Blimey though, to have done it 17 years earlier, when I was still a student; the hill is steeper to the old man eye and much harsher to these old man legs than it would have been back then! And not so much a refreshing exercise but rather a sweaty slow struggle up a horrible inclination without a single breeze to help!



I persevered though, and settled down to complete the personal voyage; to rest upon the stone wall and at last re-read the letter in the probable place that inspired it...



But! My perusal was suddenly interrupted by a somewhat familiar roar... Jet Engines! I looked over to my left, and flying over Bath at coincidentally the same time; The Red Arrows?!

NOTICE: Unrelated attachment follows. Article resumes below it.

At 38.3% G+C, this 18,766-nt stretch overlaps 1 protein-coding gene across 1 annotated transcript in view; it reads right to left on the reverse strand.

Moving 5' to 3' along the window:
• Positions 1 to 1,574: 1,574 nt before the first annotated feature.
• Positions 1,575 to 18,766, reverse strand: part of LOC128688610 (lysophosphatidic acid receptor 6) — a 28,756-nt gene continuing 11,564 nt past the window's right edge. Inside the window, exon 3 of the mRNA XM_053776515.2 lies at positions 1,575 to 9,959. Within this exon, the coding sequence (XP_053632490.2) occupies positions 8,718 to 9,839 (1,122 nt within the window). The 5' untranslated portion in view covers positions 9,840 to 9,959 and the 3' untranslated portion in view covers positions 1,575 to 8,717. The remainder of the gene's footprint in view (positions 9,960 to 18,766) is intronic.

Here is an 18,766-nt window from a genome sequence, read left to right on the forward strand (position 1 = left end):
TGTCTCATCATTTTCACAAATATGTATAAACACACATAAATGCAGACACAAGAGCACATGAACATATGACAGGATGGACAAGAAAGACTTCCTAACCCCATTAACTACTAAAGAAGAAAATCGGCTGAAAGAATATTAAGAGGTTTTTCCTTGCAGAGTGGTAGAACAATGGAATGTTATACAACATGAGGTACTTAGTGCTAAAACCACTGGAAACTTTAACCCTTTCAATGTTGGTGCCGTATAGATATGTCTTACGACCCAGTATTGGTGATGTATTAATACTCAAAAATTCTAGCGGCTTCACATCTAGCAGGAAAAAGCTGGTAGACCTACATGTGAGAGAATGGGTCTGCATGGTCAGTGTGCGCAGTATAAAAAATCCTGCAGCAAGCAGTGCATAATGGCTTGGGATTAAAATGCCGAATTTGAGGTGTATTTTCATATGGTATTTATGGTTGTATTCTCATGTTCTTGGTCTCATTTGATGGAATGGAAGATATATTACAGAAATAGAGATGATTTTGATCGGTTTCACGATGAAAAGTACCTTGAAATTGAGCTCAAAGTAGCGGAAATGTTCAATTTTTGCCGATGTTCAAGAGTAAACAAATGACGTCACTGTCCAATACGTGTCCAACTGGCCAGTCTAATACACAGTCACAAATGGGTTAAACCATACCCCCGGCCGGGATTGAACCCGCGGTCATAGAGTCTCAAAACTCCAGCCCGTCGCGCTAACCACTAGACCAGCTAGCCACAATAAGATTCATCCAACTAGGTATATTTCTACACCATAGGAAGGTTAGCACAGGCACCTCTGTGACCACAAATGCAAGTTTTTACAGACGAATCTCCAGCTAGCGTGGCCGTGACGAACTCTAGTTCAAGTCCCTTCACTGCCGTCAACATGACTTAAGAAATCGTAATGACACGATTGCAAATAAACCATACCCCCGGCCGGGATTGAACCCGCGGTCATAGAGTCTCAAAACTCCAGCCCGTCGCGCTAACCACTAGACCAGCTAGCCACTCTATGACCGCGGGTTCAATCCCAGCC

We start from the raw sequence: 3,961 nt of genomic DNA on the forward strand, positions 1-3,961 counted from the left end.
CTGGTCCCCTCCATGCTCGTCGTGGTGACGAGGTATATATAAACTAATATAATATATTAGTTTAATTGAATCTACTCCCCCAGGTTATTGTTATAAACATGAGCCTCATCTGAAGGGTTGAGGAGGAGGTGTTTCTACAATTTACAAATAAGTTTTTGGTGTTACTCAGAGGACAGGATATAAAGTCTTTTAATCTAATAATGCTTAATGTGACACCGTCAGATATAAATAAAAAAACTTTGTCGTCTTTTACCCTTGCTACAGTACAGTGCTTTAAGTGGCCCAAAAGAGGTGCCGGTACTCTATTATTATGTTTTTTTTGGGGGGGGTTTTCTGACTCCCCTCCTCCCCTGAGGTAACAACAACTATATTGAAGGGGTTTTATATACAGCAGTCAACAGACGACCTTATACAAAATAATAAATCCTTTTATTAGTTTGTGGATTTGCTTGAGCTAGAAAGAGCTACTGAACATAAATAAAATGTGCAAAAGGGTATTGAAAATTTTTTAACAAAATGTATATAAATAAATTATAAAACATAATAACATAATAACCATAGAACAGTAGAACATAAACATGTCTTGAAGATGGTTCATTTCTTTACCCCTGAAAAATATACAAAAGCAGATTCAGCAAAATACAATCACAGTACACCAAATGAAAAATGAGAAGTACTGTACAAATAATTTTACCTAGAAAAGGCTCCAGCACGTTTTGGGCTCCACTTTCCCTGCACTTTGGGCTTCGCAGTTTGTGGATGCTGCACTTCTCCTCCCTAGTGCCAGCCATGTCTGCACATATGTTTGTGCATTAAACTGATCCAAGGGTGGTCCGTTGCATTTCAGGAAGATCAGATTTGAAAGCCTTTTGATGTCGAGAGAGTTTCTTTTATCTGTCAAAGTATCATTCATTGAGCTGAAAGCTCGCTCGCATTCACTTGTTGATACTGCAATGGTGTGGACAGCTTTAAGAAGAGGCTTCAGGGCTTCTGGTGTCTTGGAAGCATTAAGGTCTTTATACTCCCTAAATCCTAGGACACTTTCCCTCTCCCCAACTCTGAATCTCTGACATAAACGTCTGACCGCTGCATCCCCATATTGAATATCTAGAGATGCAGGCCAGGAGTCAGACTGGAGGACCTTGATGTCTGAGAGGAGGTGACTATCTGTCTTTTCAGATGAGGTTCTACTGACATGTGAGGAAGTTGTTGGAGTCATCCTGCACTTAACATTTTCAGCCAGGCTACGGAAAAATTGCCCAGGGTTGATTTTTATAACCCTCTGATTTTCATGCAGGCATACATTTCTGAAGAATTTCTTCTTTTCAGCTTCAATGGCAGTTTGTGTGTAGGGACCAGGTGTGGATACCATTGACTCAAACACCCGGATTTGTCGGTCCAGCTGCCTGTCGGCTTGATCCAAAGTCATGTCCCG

Practising perhaps for the Olympic opening display, but this time, I could sit and appreciate the coincidences in the inspirational manner of that old letter about Amiga Power... on with the reading in the sunshine!



Unlike C-Monster back then though, I didn't have the youthful verve to complete the dehydrating walk up the rest of Widcombe to Bath University; I didn't have happy memories of the brief time visiting the Bath campus 2 years previously as you can imagine, and I don't look back at my own time as a student in the Midlands with much fondness either... but just myself and a magazine, this far and no further up the hill again, well... I felt some of the innocent hope and daydreaming of youth myself once more. And, with one last blurry low pixel camera shot of Bath, I walked back down the green in search of cows...